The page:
08 May 2007

Aircraft I Have Loved, Part One Continued

More about my favorite airplane, the F-4 Phantom II. The first F-4 I was ever up close and personal with was at NASA Dryden, back in the late '60s when I was a summer hire. We had an F-4 then. I don't know why or what it was used for and my copy of Hallion's book about the history of Dryden, like my copy the revised and updated version by Gorn and Hallion, is, for some inexplicable reason, at my house in Lancaster, not here in Palm Desert.

Anyway, one day this F-4 was out flying and the fuel pressure relief valve in one wing stopped working. Shortly thereafter the pressure of the fuel blew a hole right through the (wet) wing. Naturally, the pilot, Hugh Jackson, RTBd (Returned To Base) and landed right away. Some time later they brought the plane into the hangar and we all went down to see it. 'd never seen anything like it and probably wouldn't have believed that the fuel could generate enough pressure just from a little aerodynamic heating to blow a hole clear through the wing had I ever thought about it before it happened. It was quite amazing. Of course, we just repaired the wing and finished the program and somewhere along the line the airplane went away.

The next F-4 I was associated with was the analog fly-by-wire F-4 that McAir and the USAF were examining with an eye to reducing battle damage. I've written a bit about that one elsewhere and won't repeat it here.

At the same time, there was the F-4 that McAir was using for safety chase for the new F-15. This was an old F-4, bailed to McAir by the USAF years before and used for all sorts of experiments and programs, from testing new hardware to being safety chase. In its youth, it had been used to set some sort of speed record, in fact. With all those years as a testbed, it had picked up a lot of extra weight. When they'd install some bit of hardware it would have wiring and power supplies and other components, so when that particular test program was over they wouldn't go back and rip out everything they'd installed. Instead, they'd take out the pieces that were easy to reach, but they'd mostly just dyke the wiring off and leave it in place.

Carrying all this extra wire and other bits and pieces made the F-4 heavy and slow, so McAir decided to clear all that junk out. They sort of tore the airplane apart and pulled wire out like crazy. The crew accumulated all the wire and stuff they removed and, when they were done, built an awesome heap of it in the middle of the hangar. It was almost as high as the cockpit sill (11 ft) and proportionately large at the base. Of course, they crumpled the wire into balls, so the pile was pretty fluffy, but still that's a lot of wire and stuff. I was really impressed. The airplane was a lot faster, too.

Before I go on, I should mention that using an older airplane this way isn't at all uncommon. NASA Dryden, for example, only ever bought three new airplanes, the Lockheed F-104N Starfighters (which were actually F-104Gs without the weapons suites) to be support aircraft. All the rest were second-hand military aircraft. Even many of the research aircraft were hand-me-downs from the military, although the X-planes, for example, weren't.

Having said that, it won't be so surprising to read that the next F-4 I had something to do with belonged to AFFTC (the USAF Air Force Flight Test Center), having come there when the USAF exhibition team, the Thunderbirds, switched from F-4s to F-16s. That was back in the first energy crisis, in about 1973. This airplane, an F-4E, still had the oil smoker system from its days as a Thunderbird airplane installed, as well as an inverted oil system. It also had a controller box from its days as a cruise missile safety chase, when the engineer in the back seat was there in part to use that box to take control of the cruise missile and put it into a loiter mode until it ran out of fuel and fell out of the sky. The intent, of course, was that the falling out of the sky part should happen somewhere over the vast, extremely lightly populated desert, not over Lancaster or Santa Barbara.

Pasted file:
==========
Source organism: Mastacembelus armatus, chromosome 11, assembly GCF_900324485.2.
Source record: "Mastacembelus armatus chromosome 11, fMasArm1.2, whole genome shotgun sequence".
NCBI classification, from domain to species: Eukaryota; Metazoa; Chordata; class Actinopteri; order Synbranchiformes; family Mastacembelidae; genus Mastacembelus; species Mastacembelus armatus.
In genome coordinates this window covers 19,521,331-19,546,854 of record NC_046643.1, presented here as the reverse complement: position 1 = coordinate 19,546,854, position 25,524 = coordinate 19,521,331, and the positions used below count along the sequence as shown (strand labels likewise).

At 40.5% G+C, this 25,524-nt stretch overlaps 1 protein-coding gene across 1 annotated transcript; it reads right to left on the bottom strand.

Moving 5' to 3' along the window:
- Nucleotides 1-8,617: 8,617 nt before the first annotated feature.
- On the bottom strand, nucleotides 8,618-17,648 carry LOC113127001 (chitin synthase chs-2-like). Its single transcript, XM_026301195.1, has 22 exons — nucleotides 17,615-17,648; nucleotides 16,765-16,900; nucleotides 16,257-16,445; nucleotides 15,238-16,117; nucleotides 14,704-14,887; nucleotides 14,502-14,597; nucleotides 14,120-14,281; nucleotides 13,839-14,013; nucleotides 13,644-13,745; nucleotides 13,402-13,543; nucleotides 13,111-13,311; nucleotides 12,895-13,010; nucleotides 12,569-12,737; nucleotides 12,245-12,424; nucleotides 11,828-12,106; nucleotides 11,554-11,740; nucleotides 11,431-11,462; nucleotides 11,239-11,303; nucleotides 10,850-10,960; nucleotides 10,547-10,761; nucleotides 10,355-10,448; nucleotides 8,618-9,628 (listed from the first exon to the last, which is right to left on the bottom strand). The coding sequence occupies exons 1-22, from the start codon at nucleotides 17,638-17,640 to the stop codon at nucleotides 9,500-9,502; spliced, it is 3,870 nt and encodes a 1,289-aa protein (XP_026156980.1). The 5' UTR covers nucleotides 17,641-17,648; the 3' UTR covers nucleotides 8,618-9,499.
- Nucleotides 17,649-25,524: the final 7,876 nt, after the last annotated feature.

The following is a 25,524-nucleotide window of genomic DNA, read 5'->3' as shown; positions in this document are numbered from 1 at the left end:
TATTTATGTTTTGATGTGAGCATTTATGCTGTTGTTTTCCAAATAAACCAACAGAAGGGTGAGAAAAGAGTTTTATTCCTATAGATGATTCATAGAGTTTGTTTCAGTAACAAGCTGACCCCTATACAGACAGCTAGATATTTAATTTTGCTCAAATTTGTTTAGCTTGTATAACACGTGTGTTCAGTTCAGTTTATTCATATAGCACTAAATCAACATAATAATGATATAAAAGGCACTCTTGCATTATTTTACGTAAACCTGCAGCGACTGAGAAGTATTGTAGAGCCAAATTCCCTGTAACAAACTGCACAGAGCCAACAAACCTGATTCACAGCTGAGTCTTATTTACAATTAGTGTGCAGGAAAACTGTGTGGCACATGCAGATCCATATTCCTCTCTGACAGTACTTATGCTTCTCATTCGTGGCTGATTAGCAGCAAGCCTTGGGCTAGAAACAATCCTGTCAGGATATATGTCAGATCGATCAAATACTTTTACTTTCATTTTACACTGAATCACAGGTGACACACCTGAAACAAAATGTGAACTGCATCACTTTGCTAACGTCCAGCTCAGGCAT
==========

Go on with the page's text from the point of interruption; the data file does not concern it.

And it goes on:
How do I know so much about an AFFTC F-4? I got a ride in it is how. A good friend, whom I had helped when he was a student at the USAF Test Pilot School, had gotten tired of giving F-4 rides to TV actors (this was just after filming had ended for a made-for-TV movie about Pancho Barnes). He pitched giving me a ride to his CO by pointing out that I could actually recognize and identify an F-4 without help, just as I could identify all the other planes of the flightline, and that I had loved F-4s for decades, being well-known in some circles for my fondness for them. That flight was one of the highlights of my life. I wrote up a description at the time and I'll figure out how to get that posted, for anyone who is interested.

The last F-4 came to Dryden as the testbed for an experiment using spanwise blowing to control the flow over the wing. I believe it was part of the extensive laminar flow experimentation that our aerodynamics people were doing. The idea was to use engine bleed air blown down the wing (from root to tip) to attach the flow and reduce the boundary layer. At least, that's what I think it was, but I'm not an aerodynamicist and I could be wrong. Dryden got this F-4 from the USAF and started modifying it. However, further calculations ended up showing that there wasn't enough bleed air to work, even if they used all of it, which they couldn't. As a result, the experiment was abandoned, the airplane was put back the way it had been, and returned to the USAF. Not long after that, the USAF retired its F-4s completely. The AFFTC F-4Es were the last ones to go.

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